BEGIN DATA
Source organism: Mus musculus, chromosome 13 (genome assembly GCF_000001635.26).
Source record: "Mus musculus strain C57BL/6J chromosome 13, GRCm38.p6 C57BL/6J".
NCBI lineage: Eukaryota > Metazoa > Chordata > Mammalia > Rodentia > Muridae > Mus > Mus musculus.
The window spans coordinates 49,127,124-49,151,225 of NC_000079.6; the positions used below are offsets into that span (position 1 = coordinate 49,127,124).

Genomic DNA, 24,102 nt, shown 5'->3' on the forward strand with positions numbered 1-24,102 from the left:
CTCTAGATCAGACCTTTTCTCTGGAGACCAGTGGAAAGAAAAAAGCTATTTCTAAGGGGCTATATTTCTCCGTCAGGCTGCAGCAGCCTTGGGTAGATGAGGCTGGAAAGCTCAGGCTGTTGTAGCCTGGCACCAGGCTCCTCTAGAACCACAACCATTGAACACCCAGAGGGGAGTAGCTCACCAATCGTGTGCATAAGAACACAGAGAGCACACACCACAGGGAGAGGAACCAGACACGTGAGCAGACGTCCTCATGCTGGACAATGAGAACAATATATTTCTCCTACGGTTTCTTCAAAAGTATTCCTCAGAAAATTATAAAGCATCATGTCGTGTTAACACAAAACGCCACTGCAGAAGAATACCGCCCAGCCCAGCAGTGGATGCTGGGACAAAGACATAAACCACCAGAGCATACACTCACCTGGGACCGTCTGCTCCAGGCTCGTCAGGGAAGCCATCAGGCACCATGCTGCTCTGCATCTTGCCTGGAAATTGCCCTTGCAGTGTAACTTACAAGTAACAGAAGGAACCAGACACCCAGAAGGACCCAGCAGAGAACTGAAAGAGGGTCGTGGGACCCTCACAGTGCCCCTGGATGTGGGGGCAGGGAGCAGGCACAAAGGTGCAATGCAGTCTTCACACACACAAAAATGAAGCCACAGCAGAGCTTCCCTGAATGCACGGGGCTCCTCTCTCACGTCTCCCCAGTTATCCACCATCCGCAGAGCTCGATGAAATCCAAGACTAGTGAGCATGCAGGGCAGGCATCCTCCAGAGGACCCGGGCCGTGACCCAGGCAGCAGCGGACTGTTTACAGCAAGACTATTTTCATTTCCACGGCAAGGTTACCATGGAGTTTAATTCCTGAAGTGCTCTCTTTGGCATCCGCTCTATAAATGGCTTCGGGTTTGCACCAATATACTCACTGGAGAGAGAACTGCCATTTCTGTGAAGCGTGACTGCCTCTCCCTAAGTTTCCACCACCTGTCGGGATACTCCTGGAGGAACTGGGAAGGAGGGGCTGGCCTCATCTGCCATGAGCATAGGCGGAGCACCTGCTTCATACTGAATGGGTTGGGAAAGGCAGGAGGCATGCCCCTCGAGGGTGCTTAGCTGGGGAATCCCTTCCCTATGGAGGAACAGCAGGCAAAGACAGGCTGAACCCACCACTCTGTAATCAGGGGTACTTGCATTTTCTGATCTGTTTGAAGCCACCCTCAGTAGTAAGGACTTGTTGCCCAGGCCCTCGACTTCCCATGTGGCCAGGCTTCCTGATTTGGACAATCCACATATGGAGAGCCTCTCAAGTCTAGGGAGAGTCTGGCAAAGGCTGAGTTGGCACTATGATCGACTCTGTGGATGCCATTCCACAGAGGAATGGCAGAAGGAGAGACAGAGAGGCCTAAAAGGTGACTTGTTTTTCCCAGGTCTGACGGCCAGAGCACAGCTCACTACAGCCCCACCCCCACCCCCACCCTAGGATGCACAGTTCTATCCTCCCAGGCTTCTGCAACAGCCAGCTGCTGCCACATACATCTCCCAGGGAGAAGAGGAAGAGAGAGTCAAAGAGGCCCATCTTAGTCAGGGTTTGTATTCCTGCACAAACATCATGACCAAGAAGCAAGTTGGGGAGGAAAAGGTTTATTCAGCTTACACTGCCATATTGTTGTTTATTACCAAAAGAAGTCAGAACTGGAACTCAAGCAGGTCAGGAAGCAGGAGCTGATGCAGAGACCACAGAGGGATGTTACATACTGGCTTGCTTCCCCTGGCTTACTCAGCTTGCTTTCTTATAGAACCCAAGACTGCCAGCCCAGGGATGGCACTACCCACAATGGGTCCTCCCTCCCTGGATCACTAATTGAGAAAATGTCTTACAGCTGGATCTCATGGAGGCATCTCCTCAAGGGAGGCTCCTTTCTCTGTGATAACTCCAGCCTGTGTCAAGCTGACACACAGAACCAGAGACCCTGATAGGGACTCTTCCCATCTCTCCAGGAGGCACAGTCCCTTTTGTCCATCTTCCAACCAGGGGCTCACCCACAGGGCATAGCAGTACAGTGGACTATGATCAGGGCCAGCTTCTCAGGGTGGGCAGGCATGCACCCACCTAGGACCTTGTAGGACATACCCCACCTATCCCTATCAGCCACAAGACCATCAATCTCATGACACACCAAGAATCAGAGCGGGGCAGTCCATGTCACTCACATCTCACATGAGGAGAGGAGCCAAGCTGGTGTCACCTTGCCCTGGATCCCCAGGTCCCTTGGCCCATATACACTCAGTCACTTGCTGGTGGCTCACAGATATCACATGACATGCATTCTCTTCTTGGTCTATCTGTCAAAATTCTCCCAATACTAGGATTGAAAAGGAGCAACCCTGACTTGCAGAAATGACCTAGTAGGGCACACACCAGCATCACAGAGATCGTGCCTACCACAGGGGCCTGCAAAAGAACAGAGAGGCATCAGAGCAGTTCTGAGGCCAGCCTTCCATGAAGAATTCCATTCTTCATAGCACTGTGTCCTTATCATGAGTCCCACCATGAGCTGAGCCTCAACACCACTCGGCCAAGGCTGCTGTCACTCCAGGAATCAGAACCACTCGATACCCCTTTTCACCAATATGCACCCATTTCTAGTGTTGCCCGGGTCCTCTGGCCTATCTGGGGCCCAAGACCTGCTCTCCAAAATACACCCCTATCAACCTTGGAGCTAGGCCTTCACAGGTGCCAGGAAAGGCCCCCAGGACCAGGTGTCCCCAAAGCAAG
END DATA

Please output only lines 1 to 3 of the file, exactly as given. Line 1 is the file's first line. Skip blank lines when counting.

Source organism: Mus musculus, chromosome 13 (genome assembly GCF_000001635.26).
Source record: "Mus musculus strain C57BL/6J chromosome 13, GRCm38.p6 C57BL/6J".
NCBI lineage: Eukaryota > Metazoa > Chordata > Mammalia > Rodentia > Muridae > Mus > Mus musculus.